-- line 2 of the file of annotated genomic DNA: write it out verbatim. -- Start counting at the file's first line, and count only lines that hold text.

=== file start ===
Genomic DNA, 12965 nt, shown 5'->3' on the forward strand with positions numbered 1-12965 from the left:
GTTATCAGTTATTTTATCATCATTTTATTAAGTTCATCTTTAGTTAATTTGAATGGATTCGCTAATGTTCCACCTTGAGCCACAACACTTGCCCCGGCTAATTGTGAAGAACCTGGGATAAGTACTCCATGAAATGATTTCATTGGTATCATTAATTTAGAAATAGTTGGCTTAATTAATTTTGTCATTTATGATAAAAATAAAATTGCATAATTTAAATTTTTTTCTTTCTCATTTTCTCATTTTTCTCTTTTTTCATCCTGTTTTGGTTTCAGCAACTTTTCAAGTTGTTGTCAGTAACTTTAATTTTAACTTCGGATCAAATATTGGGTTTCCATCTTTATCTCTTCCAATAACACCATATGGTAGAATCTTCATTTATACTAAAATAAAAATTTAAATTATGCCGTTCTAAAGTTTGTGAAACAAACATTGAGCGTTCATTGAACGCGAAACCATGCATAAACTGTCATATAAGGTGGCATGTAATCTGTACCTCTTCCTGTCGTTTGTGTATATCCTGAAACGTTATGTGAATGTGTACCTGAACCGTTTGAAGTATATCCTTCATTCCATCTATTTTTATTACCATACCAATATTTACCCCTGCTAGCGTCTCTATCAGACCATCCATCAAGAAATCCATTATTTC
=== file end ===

GTTATCAGTTATTTTATCATCATTTTATTAAGTTCATCTTTAGTTAATTTGAATGGATTCGCTAATGTTCCACCTTGAGCCACAACACTTGCCCCGGCTAATTGTGAAGAACCTGGGATAAGTACTCCATGAAATGATTTCATTGGTATCATTAATTTAGAAATAGTTGGCTTAATTAATTTTGTCATTTATGATAAAAATAAAATTGCATAATTTAAATTTTTTTCTTTCTCATTTTCTCATTTTTCTCTTTTTTCATCCTGTTTTGGTTTCAGCAACTTTTCAAGTTGTTGTCAGTAACTTTAATTTTAACTTCGGATCAAATATTGGGTTTCCATCTTTATCTCTTCCAATAACACCATATGGTAGAATCTTCATTTATACTAAAATAAAAATTTAAATTATGCCGTTCTAAAGTTTGTGAAACAAACATTGAGCGTTCATTGAACGCGAAACCATGCATAAACTGTCATATAAGGTGGCATGTAATCTGTACCTCTTCCTGTCGTTTGTGTATATCCTGAAACGTTATGTGAATGTGTACCTGAACCGTTTGAAGTATATCCTTCATTCCATCTATTTTTATTACCATACCAATATTTACCCCTGCTAGCGTCTCTATCAGACCATCCATCAAGAAATCCATTATTTC